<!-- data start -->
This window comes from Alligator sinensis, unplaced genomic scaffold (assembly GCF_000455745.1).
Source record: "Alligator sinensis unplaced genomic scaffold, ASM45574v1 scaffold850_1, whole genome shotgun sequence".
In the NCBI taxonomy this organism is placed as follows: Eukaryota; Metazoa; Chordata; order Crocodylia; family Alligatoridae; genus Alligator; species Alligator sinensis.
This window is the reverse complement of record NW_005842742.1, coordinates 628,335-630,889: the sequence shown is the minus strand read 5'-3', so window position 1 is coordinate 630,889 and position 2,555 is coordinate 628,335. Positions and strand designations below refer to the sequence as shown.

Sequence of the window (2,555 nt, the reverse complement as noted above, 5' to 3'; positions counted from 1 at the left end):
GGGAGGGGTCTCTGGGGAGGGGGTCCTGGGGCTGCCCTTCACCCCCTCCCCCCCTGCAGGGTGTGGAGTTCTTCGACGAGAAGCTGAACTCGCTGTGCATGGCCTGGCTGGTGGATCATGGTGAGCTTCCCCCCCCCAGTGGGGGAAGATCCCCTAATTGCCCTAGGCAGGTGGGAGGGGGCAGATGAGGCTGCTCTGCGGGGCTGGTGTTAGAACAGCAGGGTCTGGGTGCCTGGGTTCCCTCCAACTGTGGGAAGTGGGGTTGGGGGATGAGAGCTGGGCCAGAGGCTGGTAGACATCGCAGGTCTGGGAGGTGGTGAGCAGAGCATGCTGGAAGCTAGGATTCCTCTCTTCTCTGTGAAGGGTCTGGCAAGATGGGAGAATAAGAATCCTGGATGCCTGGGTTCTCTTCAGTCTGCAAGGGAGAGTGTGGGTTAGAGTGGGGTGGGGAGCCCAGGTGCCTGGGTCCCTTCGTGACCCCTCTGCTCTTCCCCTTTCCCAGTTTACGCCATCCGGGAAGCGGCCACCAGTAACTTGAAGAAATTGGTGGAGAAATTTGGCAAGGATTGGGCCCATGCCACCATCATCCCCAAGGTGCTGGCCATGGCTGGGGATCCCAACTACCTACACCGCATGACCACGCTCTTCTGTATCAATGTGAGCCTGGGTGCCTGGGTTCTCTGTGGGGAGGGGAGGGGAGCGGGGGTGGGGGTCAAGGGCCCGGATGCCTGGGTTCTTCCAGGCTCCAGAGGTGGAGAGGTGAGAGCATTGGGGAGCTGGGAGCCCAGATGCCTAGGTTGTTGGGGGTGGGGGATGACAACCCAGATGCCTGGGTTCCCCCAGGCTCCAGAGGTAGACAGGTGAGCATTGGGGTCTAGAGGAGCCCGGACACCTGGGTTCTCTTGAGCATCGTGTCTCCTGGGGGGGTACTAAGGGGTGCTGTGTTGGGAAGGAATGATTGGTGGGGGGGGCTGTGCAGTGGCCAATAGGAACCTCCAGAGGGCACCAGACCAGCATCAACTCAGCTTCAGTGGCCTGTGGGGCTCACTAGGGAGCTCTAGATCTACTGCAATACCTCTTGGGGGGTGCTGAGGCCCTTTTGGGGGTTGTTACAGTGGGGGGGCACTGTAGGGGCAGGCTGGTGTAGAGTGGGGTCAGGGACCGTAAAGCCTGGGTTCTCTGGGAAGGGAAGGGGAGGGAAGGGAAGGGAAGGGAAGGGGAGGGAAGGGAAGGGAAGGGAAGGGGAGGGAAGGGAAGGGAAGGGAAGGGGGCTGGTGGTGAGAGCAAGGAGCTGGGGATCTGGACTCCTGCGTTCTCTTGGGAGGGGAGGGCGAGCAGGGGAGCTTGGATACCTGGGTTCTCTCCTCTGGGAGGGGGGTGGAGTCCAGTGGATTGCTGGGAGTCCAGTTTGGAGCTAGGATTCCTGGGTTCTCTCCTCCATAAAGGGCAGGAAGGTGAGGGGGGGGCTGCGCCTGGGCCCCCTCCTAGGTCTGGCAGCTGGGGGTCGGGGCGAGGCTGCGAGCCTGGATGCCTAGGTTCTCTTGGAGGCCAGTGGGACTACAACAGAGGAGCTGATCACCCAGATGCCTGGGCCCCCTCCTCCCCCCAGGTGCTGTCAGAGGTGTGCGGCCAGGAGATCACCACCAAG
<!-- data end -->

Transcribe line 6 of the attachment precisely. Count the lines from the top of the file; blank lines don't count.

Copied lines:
GGGAGGGGTCTCTGGGGAGGGGGTCCTGGGGCTGCCCTTCACCCCCTCCCCCCCTGCAGGGTGTGGAGTTCTTCGACGAGAAGCTGAACTCGCTGTGCATGGCCTGGCTGGTGGATCATGGTGAGCTTCCCCCCCCCAGTGGGGGAAGATCCCCTAATTGCCCTAGGCAGGTGGGAGGGGGCAGATGAGGCTGCTCTGCGGGGCTGGTGTTAGAACAGCAGGGTCTGGGTGCCTGGGTTCCCTCCAACTGTGGGAAGTGGGGTTGGGGGATGAGAGCTGGGCCAGAGGCTGGTAGACATCGCAGGTCTGGGAGGTGGTGAGCAGAGCATGCTGGAAGCTAGGATTCCTCTCTTCTCTGTGAAGGGTCTGGCAAGATGGGAGAATAAGAATCCTGGATGCCTGGGTTCTCTTCAGTCTGCAAGGGAGAGTGTGGGTTAGAGTGGGGTGGGGAGCCCAGGTGCCTGGGTCCCTTCGTGACCCCTCTGCTCTTCCCCTTTCCCAGTTTACGCCATCCGGGAAGCGGCCACCAGTAACTTGAAGAAATTGGTGGAGAAATTTGGCAAGGATTGGGCCCATGCCACCATCATCCCCAAGGTGCTGGCCATGGCTGGGGATCCCAACTACCTACACCGCATGACCACGCTCTTCTGTATCAATGTGAGCCTGGGTGCCTGGGTTCTCTGTGGGGAGGGGAGGGGAGCGGGGGTGGGGGTCAAGGGCCCGGATGCCTGGGTTCTTCCAGGCTCCAGAGGTGGAGAGGTGAGAGCATTGGGGAGCTGGGAGCCCAGATGCCTAGGTTGTTGGGGGTGGGGGATGACAACCCAGATGCCTGGGTTCCCCCAGGCTCCAGAGGTAGACAGGTGAGCATTGGGGTCTAGAGGAGCCCGGACACCTGGGTTCTCTTGAGCATCGTGTCTCCTGGGGGGGTACTAAGGGGTGCTGTGTTGGGAAGGAATGATTGGTGGGGGGGGCTGTGCAGTGGCCAATAGGAACCTCCAGAGGGCACCAGACCAGCATCAACTCAGCTTCAGTGGCCTGTGGGGCTCACTAGGGAGCTCTAGATCTACTGCAATACCTCTTGGGGGGTGCTGAGGCCCTTTTGGGGGTTGTTACAGTGGGGGGGCACTGTAGGGGCAGGCTGGTGTAGAGTGGGGTCAGGGACCGTAAAGCCTGGGTTCTCTGGGAAGGGAAGGGGAGGGAAGGGAAGGGAAGGGAAGGGGAGGGAAGGGAAGGGAAGGGAAGGGGAGGGAAGGGAAGGGAAGGGAAGGGGGCTGGTGGTGAGAGCAAGGAGCTGGGGATCTGGACTCCTGCGTTCTCTTGGGAGGGGAGGGCGAGCAGGGGAGCTTGGATACCTGGGTTCTCTCCTCTGGGAGGGGGGTGGAGTCCAGTGGATTGCTGGGAGTCCAGTTTGGAGCTAGGATTCCTGGGTTCTCTCCTCCATAAAGGGCAGGAAGGTGAGGGGGGGGCTGCGCCTGGGCCCCCTCCTAGGTCTGGCAGCTGGGGGTCGGGGCGAGGCTGCGAGCCTGGATGCCTAGGTTCTCTTGGAGGCCAGTGGGACTACAACAGAGGAGCTGATCACCCAGATGCCTGGGCCCCCTCCTCCCCCCAGGTGCTGTCAGAGGTGTGCGGCCAGGAGATCACCACCAAG